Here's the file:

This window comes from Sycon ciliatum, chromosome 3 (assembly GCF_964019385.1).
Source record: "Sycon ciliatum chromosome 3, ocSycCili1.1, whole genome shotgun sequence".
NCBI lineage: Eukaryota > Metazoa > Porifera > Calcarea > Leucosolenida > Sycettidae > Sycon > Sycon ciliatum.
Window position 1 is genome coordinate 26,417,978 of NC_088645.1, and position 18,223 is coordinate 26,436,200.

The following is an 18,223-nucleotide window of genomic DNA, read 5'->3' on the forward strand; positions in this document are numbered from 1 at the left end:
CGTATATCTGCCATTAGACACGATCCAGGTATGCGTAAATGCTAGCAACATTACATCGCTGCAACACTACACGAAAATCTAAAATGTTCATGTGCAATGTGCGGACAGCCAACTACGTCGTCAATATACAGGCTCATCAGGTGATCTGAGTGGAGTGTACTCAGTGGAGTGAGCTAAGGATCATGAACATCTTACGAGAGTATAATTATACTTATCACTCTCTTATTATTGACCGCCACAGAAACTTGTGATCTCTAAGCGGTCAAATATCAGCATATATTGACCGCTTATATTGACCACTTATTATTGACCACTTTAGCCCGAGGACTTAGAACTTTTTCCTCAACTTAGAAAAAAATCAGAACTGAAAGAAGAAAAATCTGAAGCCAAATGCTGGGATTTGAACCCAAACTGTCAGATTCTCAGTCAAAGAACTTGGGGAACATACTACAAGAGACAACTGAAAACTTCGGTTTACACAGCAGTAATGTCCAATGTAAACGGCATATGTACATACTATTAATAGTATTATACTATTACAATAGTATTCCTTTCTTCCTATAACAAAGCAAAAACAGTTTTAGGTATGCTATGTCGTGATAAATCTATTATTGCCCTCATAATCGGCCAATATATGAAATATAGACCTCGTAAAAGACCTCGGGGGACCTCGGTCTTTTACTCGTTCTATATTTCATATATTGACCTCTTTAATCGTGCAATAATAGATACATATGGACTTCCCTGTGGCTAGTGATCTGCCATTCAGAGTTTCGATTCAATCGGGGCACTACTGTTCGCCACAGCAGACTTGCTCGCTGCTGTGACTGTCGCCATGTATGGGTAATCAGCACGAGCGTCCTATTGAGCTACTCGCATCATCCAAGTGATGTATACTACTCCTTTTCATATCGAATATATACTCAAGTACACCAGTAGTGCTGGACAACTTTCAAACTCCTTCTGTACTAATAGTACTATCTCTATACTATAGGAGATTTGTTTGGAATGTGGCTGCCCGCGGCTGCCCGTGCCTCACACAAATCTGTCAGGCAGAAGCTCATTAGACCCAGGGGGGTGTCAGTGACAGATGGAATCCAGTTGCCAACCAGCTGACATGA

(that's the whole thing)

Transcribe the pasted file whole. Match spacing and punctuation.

This window comes from Sycon ciliatum, chromosome 3 (assembly GCF_964019385.1).
Source record: "Sycon ciliatum chromosome 3, ocSycCili1.1, whole genome shotgun sequence".
NCBI lineage: Eukaryota > Metazoa > Porifera > Calcarea > Leucosolenida > Sycettidae > Sycon > Sycon ciliatum.
Window position 1 is genome coordinate 26,417,978 of NC_088645.1, and position 18,223 is coordinate 26,436,200.

The following is an 18,223-nucleotide window of genomic DNA, read 5'->3' on the forward strand; positions in this document are numbered from 1 at the left end:
CGTATATCTGCCATTAGACACGATCCAGGTATGCGTAAATGCTAGCAACATTACATCGCTGCAACACTACACGAAAATCTAAAATGTTCATGTGCAATGTGCGGACAGCCAACTACGTCGTCAATATACAGGCTCATCAGGTGATCTGAGTGGAGTGTACTCAGTGGAGTGAGCTAAGGATCATGAACATCTTACGAGAGTATAATTATACTTATCACTCTCTTATTATTGACCGCCACAGAAACTTGTGATCTCTAAGCGGTCAAATATCAGCATATATTGACCGCTTATATTGACCACTTATTATTGACCACTTTAGCCCGAGGACTTAGAACTTTTTCCTCAACTTAGAAAAAAATCAGAACTGAAAGAAGAAAAATCTGAAGCCAAATGCTGGGATTTGAACCCAAACTGTCAGATTCTCAGTCAAAGAACTTGGGGAACATACTACAAGAGACAACTGAAAACTTCGGTTTACACAGCAGTAATGTCCAATGTAAACGGCATATGTACATACTATTAATAGTATTATACTATTACAATAGTATTCCTTTCTTCCTATAACAAAGCAAAAACAGTTTTAGGTATGCTATGTCGTGATAAATCTATTATTGCCCTCATAATCGGCCAATATATGAAATATAGACCTCGTAAAAGACCTCGGGGGACCTCGGTCTTTTACTCGTTCTATATTTCATATATTGACCTCTTTAATCGTGCAATAATAGATACATATGGACTTCCCTGTGGCTAGTGATCTGCCATTCAGAGTTTCGATTCAATCGGGGCACTACTGTTCGCCACAGCAGACTTGCTCGCTGCTGTGACTGTCGCCATGTATGGGTAATCAGCACGAGCGTCCTATTGAGCTACTCGCATCATCCAAGTGATGTATACTACTCCTTTTCATATCGAATATATACTCAAGTACACCAGTAGTGCTGGACAACTTTCAAACTCCTTCTGTACTAATAGTACTATCTCTATACTATAGGAGATTTGTTTGGAATGTGGCTGCCCGCGGCTGCCCGTGCCTCACACAAATCTGTCAGGCAGAAGCTCATTAGACCCAGGGGGGTGTCAGTGACAGATGGAATCCAGTTGCCAACCAGCTGACATGA